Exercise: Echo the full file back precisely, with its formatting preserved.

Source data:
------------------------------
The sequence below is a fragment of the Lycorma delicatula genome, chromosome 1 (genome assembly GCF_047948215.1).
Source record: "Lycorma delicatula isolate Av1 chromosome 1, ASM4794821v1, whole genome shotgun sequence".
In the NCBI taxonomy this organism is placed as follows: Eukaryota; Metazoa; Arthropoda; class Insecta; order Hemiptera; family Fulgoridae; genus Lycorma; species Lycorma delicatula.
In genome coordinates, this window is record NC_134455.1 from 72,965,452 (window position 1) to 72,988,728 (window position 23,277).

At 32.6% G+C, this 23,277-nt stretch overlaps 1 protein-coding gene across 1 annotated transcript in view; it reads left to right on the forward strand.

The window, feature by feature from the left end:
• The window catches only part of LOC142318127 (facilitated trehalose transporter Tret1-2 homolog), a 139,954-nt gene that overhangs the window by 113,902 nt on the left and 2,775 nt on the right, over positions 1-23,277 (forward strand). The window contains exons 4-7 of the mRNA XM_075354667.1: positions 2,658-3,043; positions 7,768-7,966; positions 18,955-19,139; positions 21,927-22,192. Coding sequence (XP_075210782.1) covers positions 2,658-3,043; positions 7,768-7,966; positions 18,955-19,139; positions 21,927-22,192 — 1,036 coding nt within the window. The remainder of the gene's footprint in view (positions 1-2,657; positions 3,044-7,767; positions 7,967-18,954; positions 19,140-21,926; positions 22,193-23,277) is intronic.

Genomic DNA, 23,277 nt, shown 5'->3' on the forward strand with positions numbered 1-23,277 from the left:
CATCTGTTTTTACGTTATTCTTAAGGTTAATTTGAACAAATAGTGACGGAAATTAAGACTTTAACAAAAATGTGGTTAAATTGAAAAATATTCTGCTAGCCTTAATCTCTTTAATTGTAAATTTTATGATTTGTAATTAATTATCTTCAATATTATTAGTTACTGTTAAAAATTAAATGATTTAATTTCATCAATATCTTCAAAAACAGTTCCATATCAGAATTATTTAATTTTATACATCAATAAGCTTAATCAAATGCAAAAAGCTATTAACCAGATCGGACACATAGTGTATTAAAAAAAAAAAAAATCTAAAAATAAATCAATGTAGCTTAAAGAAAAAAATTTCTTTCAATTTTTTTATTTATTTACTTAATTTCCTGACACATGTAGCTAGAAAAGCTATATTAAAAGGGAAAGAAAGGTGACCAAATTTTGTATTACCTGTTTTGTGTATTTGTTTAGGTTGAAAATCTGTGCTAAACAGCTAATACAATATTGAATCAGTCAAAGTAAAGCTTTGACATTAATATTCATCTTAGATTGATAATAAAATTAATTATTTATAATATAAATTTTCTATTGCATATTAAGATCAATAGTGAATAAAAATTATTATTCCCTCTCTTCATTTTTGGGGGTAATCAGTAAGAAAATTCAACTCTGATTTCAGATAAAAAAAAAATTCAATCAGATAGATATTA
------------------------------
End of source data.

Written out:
The sequence below is a fragment of the Lycorma delicatula genome, chromosome 1 (genome assembly GCF_047948215.1).
Source record: "Lycorma delicatula isolate Av1 chromosome 1, ASM4794821v1, whole genome shotgun sequence".
In the NCBI taxonomy this organism is placed as follows: Eukaryota; Metazoa; Arthropoda; class Insecta; order Hemiptera; family Fulgoridae; genus Lycorma; species Lycorma delicatula.
In genome coordinates, this window is record NC_134455.1 from 72,965,452 (window position 1) to 72,988,728 (window position 23,277).

At 32.6% G+C, this 23,277-nt stretch overlaps 1 protein-coding gene across 1 annotated transcript in view; it reads left to right on the forward strand.

The window, feature by feature from the left end:
• The window catches only part of LOC142318127 (facilitated trehalose transporter Tret1-2 homolog), a 139,954-nt gene that overhangs the window by 113,902 nt on the left and 2,775 nt on the right, over positions 1-23,277 (forward strand). The window contains exons 4-7 of the mRNA XM_075354667.1: positions 2,658-3,043; positions 7,768-7,966; positions 18,955-19,139; positions 21,927-22,192. Coding sequence (XP_075210782.1) covers positions 2,658-3,043; positions 7,768-7,966; positions 18,955-19,139; positions 21,927-22,192 — 1,036 coding nt within the window. The remainder of the gene's footprint in view (positions 1-2,657; positions 3,044-7,767; positions 7,967-18,954; positions 19,140-21,926; positions 22,193-23,277) is intronic.

Genomic DNA, 23,277 nt, shown 5'->3' on the forward strand with positions numbered 1-23,277 from the left:
CATCTGTTTTTACGTTATTCTTAAGGTTAATTTGAACAAATAGTGACGGAAATTAAGACTTTAACAAAAATGTGGTTAAATTGAAAAATATTCTGCTAGCCTTAATCTCTTTAATTGTAAATTTTATGATTTGTAATTAATTATCTTCAATATTATTAGTTACTGTTAAAAATTAAATGATTTAATTTCATCAATATCTTCAAAAACAGTTCCATATCAGAATTATTTAATTTTATACATCAATAAGCTTAATCAAATGCAAAAAGCTATTAACCAGATCGGACACATAGTGTATTAAAAAAAAAAAAAATCTAAAAATAAATCAATGTAGCTTAAAGAAAAAAATTTCTTTCAATTTTTTTATTTATTTACTTAATTTCCTGACACATGTAGCTAGAAAAGCTATATTAAAAGGGAAAGAAAGGTGACCAAATTTTGTATTACCTGTTTTGTGTATTTGTTTAGGTTGAAAATCTGTGCTAAACAGCTAATACAATATTGAATCAGTCAAAGTAAAGCTTTGACATTAATATTCATCTTAGATTGATAATAAAATTAATTATTTATAATATAAATTTTCTATTGCATATTAAGATCAATAGTGAATAAAAATTATTATTCCCTCTCTTCATTTTTGGGGGTAATCAGTAAGAAAATTCAACTCTGATTTCAGATAAAAAAAAAATTCAATCAGATAGATATTA